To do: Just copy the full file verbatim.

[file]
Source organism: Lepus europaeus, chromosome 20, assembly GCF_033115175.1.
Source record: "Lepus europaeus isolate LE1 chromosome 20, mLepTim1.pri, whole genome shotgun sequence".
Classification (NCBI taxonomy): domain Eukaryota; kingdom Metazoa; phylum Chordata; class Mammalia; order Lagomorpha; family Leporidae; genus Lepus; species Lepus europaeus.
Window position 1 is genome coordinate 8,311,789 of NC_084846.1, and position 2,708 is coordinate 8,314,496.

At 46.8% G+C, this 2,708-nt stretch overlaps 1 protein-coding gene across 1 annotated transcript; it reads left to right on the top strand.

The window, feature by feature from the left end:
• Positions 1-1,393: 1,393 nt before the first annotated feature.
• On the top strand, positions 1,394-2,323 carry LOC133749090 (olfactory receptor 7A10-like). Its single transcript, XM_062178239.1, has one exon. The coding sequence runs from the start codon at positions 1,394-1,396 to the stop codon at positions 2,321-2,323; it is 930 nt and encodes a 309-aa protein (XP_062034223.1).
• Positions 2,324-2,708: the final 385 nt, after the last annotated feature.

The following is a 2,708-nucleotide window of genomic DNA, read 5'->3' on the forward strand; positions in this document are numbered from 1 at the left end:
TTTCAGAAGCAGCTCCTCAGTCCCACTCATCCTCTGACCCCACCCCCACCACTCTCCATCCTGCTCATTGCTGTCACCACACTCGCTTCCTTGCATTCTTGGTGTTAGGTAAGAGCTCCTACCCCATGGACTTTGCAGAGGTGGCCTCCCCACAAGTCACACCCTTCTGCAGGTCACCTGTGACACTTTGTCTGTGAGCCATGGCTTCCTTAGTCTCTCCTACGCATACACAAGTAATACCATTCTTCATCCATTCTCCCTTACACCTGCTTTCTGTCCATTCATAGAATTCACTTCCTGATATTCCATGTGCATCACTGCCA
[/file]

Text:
Source organism: Lepus europaeus, chromosome 20, assembly GCF_033115175.1.
Source record: "Lepus europaeus isolate LE1 chromosome 20, mLepTim1.pri, whole genome shotgun sequence".
Classification (NCBI taxonomy): domain Eukaryota; kingdom Metazoa; phylum Chordata; class Mammalia; order Lagomorpha; family Leporidae; genus Lepus; species Lepus europaeus.
Window position 1 is genome coordinate 8,311,789 of NC_084846.1, and position 2,708 is coordinate 8,314,496.

At 46.8% G+C, this 2,708-nt stretch overlaps 1 protein-coding gene across 1 annotated transcript; it reads left to right on the top strand.

The window, feature by feature from the left end:
• Positions 1-1,393: 1,393 nt before the first annotated feature.
• On the top strand, positions 1,394-2,323 carry LOC133749090 (olfactory receptor 7A10-like). Its single transcript, XM_062178239.1, has one exon. The coding sequence runs from the start codon at positions 1,394-1,396 to the stop codon at positions 2,321-2,323; it is 930 nt and encodes a 309-aa protein (XP_062034223.1).
• Positions 2,324-2,708: the final 385 nt, after the last annotated feature.

The following is a 2,708-nucleotide window of genomic DNA, read 5'->3' on the forward strand; positions in this document are numbered from 1 at the left end:
TTTCAGAAGCAGCTCCTCAGTCCCACTCATCCTCTGACCCCACCCCCACCACTCTCCATCCTGCTCATTGCTGTCACCACACTCGCTTCCTTGCATTCTTGGTGTTAGGTAAGAGCTCCTACCCCATGGACTTTGCAGAGGTGGCCTCCCCACAAGTCACACCCTTCTGCAGGTCACCTGTGACACTTTGTCTGTGAGCCATGGCTTCCTTAGTCTCTCCTACGCATACACAAGTAATACCATTCTTCATCCATTCTCCCTTACACCTGCTTTCTGTCCATTCATAGAATTCACTTCCTGATATTCCATGTGCATCACTGCCA